By CAITLIN OPRYSKO and TED HESSON for POLITICO – President Donald Trump said Monday that he is planning to sign an executive order that would end the practice of bestowing U.S. citizenship onto babies born in the U.S. to non-citizen parents, a move almost certain to draw legal challenges on constitutional grounds.
In an interview with Axios released Tuesday, Trump said he had discussed the idea with the White House counsel and that “it’s in the process, it will happen, with an executive order.”
Such an order would seek to override the 14th Amendment, which reads in part: “All persons born or naturalized in the United States, and subject to the jurisdiction thereof, are citizens of the United States and of the state wherein they reside.”
Some immigration hardliners have argued that the 14th Amendment is not applicable to those not in the U.S. legally or here only on a temporary visa. Trump, who has long promised to end birthright citizenship, told Axios that instead of amending the Constitution, he has been advised that his administration could end the practice through executive order.
Josh Blackman, a law professor at the South Texas College of Law Houston, said the first question is whether the executive order actually exists or is “just something he’s making up for the midterms.”
“But assuming it’s a real thing, it will be very surprising why his lawyers signed off on it,” Blackman said. “There are a lot of issues where legal scholars widely disagree. Birthright citizenship is not one of these areas.”
The move would be sure to ignite legal challenges as to whether Trump has the power to end birthright citizenship, but Trump indicated that the White House has determined he does.
“It was always told to me that you needed a constitutional amendment,” Trump said. “Guess what? You don’t.”
“You can definitely do it with an act of Congress. But now they’re saying I can do it just with an executive order.”
The issue of whether birthright citizenship could be applied to children born to non-U.S. citizens was the focus of an 1898 Supreme Court ruling. In U.S. v. Wong Kim Ark, the court held that a man born to Chinese-national parents in the U.S. was in fact a U.S. citizen.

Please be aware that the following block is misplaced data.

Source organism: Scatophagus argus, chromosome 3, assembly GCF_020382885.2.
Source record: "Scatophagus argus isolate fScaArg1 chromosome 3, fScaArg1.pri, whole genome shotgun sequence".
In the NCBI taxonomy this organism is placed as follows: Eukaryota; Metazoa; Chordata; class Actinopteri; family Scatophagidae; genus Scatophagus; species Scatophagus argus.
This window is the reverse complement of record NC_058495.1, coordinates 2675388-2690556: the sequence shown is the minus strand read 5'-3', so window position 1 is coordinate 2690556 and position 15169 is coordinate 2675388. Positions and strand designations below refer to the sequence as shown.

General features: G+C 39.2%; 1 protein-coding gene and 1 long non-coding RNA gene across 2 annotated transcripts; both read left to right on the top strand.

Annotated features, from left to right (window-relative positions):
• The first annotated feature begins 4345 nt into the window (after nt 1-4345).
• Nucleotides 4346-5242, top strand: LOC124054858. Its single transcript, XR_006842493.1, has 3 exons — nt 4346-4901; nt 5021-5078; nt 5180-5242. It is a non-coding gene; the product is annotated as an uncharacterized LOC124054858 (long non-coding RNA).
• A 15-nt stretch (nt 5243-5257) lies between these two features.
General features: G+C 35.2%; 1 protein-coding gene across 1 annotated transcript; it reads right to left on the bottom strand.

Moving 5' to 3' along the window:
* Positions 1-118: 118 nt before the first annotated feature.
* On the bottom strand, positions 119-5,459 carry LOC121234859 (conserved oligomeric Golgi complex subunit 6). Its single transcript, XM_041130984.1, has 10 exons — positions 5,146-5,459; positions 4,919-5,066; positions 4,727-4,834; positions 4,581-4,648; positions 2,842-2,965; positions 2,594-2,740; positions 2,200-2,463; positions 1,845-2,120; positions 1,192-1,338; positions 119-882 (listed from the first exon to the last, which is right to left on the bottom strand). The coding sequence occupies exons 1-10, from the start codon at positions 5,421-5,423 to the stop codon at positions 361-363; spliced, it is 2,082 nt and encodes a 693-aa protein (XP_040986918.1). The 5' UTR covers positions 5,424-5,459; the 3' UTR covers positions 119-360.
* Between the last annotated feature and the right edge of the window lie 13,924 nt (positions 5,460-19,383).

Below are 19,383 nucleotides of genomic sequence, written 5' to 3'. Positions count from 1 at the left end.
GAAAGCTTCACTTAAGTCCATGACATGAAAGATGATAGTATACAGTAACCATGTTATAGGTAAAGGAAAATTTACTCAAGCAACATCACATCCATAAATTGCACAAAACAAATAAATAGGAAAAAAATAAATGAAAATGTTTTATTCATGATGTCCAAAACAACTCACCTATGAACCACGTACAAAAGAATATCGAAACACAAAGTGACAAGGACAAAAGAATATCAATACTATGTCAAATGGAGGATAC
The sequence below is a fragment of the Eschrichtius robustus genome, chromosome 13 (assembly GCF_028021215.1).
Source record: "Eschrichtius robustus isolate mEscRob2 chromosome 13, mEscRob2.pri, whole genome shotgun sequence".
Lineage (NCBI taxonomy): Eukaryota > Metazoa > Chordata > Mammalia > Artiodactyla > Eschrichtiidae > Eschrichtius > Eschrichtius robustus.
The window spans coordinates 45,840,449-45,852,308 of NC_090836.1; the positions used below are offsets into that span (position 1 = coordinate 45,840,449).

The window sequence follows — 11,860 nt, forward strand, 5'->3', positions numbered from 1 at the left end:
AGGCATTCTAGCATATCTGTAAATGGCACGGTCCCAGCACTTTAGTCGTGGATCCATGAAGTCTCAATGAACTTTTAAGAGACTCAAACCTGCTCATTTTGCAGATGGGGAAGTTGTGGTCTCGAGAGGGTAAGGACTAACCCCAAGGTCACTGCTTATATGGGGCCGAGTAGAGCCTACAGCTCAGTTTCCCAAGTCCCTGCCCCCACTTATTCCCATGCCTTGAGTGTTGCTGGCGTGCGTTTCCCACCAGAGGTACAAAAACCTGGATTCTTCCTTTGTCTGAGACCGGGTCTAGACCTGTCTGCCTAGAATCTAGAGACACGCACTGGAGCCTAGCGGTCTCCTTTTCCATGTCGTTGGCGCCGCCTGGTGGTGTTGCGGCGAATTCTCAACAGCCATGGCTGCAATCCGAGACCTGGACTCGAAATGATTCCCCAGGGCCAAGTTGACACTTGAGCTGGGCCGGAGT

Blackman said it‘s broadly accepted that the phrase “subject to the jurisdiction” of the United States means subject to U.S. laws. However, a small group of legal experts disagree with that view.
John Eastman, a professor at Chapman University and opponent of the longstanding interpretation of the amendment, wrote in a 2015 New York Times op-ed that the phrase “means more than simply being present in the United States.”
Vice President Mike Pence, in a POLITICO Playbook interview on Tuesday, claimed that the White House may, in fact, have the legal standing to challenge automatic birthright citizenship.
“We all cherish the language of the 14th Amendment, but the Supreme Court of the United States has never ruled on whether or not the language of the 14th Amendment, ‘subject to the jurisdiction thereof,’ applies specifically to people who are in the country illegally,” Pence claimed.
“One of the things the president articulated on the campaign trail two years ago was that we want to look in the broadest way possible at American law that may be used as a magnet to draw people into our country.”
Pence said that he didn’t want to get ahead of Trump on any policy pronouncements, however. “I’ll leave it to the president to announce whatever actions,” he said.
Trump’s push to end birthright citizenship comes amid a larger push by the White House in the closing days of midterm campaign season to highlight immigration issues and drive the president’s conservative base to the polls.
Trump has railed against caravans of asylum-seeking migrants traveling from Central America, warning on Monday without offering evidence that there are “Gang Members and some very bad people” mixed in to the group, which he has referred to as an “invasion.”
On Monday, the Pentagon and the Department of Homeland Security announced that more than 5,000 U.S. troops, along with military supplies, including helicopters, would be deployed to the U.S.-Mexico border to brace for the arrival of the caravans, the closest of which is still making its way through southern Mexico.
The administration is mulling other tactics to block the migrants, including threats to cut off aid to countries that don’t impede such caravans, and an executive order and regulatory action that would place restrictions on the migrants’ ability to apply for asylum once they reach the U.S.